US soldier's killing spree shocks Afghan media

US soldiers and an Afghan man outside a military base in Panjwai, Kandahar province The killings have increased tensions between Washington and Kabul

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A sense of shock at the killing of 16 Afghan villagers in Kandahar province by an American soldier dominates Afghan TV news channels and newspapers. The incident draws fury from even pro-government newspapers and has triggered an angry reaction on the Taliban website.

One of the leading news stations, Tolo TV, has run the killings as its lead item and takes a factual tone in its bulletins. It shows bodies of the victims and ambulances at the scene, and highlights the call from US President Barack Obama to President Hamid Karzai, offering his condolences and pledging to take action against the culprit.

Asadollah Khaled, Minister of Borders and Tribal Affairs, spoke of a "tragic incident".

Channel One TV has also shown video of bodies of women and children.

The main private TV and radio networks in Afghanistan command large audiences. The growth in the number of media outlets - private TV stations in particular - has characterised the post-Taliban media scene.

Conspiracy angle

The press reflects anger and some suggestions of a conspiracy.

With a photo of children's bodies on its front page, the private newspaper Sarnavesht newspaper says, "It is obvious that it was a preplanned act... Today, almost every real Afghan hopes the murdering forces going under the name of helpers will leave their country."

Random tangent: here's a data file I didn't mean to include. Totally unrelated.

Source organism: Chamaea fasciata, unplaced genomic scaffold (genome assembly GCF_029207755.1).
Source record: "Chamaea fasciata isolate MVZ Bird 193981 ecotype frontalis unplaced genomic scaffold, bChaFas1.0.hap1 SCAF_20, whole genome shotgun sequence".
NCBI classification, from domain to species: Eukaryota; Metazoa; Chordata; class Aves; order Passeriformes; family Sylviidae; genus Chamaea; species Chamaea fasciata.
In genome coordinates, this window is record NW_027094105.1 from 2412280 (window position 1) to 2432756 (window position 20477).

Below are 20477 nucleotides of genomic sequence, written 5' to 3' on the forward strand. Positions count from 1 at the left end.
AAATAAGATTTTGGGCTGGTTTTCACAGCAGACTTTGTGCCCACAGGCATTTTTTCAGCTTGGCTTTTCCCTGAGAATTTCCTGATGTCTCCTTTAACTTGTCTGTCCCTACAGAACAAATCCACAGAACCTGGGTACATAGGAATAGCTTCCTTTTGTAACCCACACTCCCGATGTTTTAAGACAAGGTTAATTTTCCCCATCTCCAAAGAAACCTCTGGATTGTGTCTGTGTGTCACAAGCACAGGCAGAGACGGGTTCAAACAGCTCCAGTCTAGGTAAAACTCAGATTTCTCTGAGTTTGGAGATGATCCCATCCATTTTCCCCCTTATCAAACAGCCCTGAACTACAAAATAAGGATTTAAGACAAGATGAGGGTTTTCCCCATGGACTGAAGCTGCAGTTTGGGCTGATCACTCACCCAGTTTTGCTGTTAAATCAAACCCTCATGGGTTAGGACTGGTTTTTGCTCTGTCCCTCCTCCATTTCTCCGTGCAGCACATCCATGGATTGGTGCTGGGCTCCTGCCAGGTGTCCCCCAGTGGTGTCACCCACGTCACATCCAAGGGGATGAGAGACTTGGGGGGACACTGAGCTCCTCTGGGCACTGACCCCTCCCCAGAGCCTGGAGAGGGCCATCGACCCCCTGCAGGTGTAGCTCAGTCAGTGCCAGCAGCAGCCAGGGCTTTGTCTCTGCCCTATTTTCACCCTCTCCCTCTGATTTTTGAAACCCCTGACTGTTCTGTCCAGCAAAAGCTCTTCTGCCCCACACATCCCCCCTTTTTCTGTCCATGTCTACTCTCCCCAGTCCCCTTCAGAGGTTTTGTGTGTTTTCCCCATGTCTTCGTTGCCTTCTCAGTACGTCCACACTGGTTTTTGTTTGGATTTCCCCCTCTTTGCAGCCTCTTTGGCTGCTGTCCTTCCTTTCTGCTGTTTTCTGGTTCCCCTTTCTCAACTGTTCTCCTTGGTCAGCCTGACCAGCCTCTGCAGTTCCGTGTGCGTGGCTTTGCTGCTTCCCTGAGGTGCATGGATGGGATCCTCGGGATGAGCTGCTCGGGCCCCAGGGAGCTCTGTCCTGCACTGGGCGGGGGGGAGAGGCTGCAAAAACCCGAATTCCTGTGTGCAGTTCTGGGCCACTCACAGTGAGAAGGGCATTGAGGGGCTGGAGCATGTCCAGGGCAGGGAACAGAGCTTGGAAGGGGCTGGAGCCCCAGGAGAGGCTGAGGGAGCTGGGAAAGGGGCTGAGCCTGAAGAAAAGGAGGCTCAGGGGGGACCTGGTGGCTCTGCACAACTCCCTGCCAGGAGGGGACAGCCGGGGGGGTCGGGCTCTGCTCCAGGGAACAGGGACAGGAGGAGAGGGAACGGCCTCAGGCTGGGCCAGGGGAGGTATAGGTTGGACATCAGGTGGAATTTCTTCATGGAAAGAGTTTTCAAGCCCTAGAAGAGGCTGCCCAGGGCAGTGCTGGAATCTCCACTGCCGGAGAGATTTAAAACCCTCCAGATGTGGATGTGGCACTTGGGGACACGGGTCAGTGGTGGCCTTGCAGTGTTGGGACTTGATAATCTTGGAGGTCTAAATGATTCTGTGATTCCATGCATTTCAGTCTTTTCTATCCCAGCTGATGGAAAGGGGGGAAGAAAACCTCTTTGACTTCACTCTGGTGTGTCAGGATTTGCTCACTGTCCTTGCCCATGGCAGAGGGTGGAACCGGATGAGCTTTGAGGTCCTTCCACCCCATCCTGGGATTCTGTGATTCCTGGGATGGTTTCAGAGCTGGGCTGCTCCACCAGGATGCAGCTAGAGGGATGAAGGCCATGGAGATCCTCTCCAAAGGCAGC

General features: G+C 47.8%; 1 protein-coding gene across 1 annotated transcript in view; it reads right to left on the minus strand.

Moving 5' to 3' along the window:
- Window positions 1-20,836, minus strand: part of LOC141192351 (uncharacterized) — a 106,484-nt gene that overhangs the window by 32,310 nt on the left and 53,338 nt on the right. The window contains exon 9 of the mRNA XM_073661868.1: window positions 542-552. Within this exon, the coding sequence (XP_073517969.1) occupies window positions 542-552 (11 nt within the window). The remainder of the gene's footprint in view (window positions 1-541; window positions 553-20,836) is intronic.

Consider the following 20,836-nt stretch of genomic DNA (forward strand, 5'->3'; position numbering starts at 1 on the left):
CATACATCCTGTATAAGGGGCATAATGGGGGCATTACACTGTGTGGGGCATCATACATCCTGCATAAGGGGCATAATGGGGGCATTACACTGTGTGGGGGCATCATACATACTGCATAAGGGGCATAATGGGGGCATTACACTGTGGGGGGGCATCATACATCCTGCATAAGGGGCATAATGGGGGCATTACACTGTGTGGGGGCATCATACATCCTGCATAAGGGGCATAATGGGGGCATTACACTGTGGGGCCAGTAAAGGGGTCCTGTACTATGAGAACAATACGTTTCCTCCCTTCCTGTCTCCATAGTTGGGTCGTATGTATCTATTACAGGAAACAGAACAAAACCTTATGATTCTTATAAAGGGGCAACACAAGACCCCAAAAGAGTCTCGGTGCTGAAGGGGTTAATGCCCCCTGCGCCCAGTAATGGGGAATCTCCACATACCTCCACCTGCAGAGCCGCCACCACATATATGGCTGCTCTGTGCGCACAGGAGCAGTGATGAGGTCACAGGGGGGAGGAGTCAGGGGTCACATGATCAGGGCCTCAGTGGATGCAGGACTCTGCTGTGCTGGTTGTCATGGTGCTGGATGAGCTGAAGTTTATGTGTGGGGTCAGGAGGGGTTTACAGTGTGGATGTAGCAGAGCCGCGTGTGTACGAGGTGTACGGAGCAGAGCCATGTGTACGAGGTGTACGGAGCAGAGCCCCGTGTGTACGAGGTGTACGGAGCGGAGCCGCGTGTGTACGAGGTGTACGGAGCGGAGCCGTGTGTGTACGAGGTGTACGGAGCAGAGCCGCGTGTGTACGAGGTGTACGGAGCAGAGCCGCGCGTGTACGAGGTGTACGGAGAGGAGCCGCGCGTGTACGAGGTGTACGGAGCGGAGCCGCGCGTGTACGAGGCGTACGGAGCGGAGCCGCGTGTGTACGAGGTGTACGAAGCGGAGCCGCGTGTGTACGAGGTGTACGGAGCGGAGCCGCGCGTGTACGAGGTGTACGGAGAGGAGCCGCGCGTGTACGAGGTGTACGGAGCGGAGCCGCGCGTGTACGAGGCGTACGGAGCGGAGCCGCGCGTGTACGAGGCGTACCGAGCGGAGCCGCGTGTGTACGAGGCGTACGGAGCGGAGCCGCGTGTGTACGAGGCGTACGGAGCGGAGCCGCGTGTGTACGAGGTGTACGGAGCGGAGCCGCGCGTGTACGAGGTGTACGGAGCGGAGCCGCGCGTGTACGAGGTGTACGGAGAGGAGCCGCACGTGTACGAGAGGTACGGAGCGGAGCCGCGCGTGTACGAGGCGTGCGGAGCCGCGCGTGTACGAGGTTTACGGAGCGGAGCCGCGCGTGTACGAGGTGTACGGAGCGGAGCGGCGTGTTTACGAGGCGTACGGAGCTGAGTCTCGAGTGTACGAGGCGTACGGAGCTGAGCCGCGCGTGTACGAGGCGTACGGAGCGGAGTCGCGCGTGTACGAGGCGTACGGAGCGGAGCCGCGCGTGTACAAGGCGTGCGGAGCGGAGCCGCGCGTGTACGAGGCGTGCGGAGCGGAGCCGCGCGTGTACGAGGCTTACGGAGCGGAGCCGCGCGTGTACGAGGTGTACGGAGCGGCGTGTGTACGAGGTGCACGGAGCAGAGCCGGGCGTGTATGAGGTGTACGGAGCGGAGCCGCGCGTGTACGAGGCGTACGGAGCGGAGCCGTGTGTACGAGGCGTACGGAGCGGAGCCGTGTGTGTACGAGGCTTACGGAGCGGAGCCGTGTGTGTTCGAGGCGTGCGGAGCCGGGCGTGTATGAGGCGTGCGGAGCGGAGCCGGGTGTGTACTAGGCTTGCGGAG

The paper quotes President Karzai as saying the "Kandahar incident was an intentional massacre and is an unforgivable act".

Under the headline "Wild American Soldier Martyrs 16 Innocent People in Kandahar", the pro-government paper Weesa says it is "ridiculous to expect anything else from the US forces except killing and causing trouble".

For the Arman-e Melli paper, the killings will only intensify the crisis. "A terrible crime has taken place in which women and children were victims... No doubt that this incident will further escalate the tense relations between the two countries and will lead to more tension." On a front page editorial, the paper warns of a new wave of reprisals.

Taliban threat

The Taliban's website describes the massacre as a "continuation of the past acts of terror by the American monsters" and vows revenge.

"The Islamic Emirate assures survivors of the incident that it will, with God Almighty's assistance, avenge the martyrdom of each of the victims on the invading and beast-like murderers and punish them for their barbaric action," it says.

BBC Monitoring selects and translates news from radio, television, press, news agencies and the internet from 150 countries in more than 70 languages. It is based in Caversham, UK, and has several bureaux abroad.

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